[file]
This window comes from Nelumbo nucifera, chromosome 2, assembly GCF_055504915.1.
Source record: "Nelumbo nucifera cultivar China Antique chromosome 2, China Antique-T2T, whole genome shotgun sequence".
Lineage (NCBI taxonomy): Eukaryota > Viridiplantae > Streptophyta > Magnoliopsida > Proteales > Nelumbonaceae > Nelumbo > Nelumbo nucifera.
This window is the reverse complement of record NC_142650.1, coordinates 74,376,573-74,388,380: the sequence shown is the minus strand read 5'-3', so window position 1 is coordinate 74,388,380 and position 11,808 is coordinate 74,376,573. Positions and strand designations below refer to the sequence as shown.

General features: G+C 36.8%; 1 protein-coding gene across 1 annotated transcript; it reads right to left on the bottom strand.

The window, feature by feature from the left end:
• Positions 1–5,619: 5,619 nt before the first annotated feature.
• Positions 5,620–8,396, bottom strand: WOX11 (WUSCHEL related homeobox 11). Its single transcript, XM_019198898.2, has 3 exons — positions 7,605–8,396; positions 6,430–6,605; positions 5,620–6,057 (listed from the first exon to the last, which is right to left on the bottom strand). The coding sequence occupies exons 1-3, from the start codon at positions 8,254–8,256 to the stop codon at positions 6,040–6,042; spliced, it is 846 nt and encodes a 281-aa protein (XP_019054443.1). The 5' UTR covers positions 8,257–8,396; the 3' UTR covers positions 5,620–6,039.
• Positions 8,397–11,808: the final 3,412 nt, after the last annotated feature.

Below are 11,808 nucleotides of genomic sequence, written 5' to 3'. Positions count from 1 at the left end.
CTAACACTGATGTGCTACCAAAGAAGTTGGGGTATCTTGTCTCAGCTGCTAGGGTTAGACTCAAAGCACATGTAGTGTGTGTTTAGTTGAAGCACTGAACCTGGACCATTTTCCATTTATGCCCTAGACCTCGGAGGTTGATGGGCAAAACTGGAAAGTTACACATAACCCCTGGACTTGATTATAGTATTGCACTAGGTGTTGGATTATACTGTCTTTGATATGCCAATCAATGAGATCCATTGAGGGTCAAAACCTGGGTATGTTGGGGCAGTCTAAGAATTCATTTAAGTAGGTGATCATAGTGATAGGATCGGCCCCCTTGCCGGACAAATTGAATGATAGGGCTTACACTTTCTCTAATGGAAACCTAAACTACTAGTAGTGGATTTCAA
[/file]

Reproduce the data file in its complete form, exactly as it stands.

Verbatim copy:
This window comes from Nelumbo nucifera, chromosome 2, assembly GCF_055504915.1.
Source record: "Nelumbo nucifera cultivar China Antique chromosome 2, China Antique-T2T, whole genome shotgun sequence".
Lineage (NCBI taxonomy): Eukaryota > Viridiplantae > Streptophyta > Magnoliopsida > Proteales > Nelumbonaceae > Nelumbo > Nelumbo nucifera.
This window is the reverse complement of record NC_142650.1, coordinates 74,376,573-74,388,380: the sequence shown is the minus strand read 5'-3', so window position 1 is coordinate 74,388,380 and position 11,808 is coordinate 74,376,573. Positions and strand designations below refer to the sequence as shown.

General features: G+C 36.8%; 1 protein-coding gene across 1 annotated transcript; it reads right to left on the bottom strand.

The window, feature by feature from the left end:
• Positions 1–5,619: 5,619 nt before the first annotated feature.
• Positions 5,620–8,396, bottom strand: WOX11 (WUSCHEL related homeobox 11). Its single transcript, XM_019198898.2, has 3 exons — positions 7,605–8,396; positions 6,430–6,605; positions 5,620–6,057 (listed from the first exon to the last, which is right to left on the bottom strand). The coding sequence occupies exons 1-3, from the start codon at positions 8,254–8,256 to the stop codon at positions 6,040–6,042; spliced, it is 846 nt and encodes a 281-aa protein (XP_019054443.1). The 5' UTR covers positions 8,257–8,396; the 3' UTR covers positions 5,620–6,039.
• Positions 8,397–11,808: the final 3,412 nt, after the last annotated feature.

Below are 11,808 nucleotides of genomic sequence, written 5' to 3'. Positions count from 1 at the left end.
CTAACACTGATGTGCTACCAAAGAAGTTGGGGTATCTTGTCTCAGCTGCTAGGGTTAGACTCAAAGCACATGTAGTGTGTGTTTAGTTGAAGCACTGAACCTGGACCATTTTCCATTTATGCCCTAGACCTCGGAGGTTGATGGGCAAAACTGGAAAGTTACACATAACCCCTGGACTTGATTATAGTATTGCACTAGGTGTTGGATTATACTGTCTTTGATATGCCAATCAATGAGATCCATTGAGGGTCAAAACCTGGGTATGTTGGGGCAGTCTAAGAATTCATTTAAGTAGGTGATCATAGTGATAGGATCGGCCCCCTTGCCGGACAAATTGAATGATAGGGCTTACACTTTCTCTAATGGAAACCTAAACTACTAGTAGTGGATTTCAA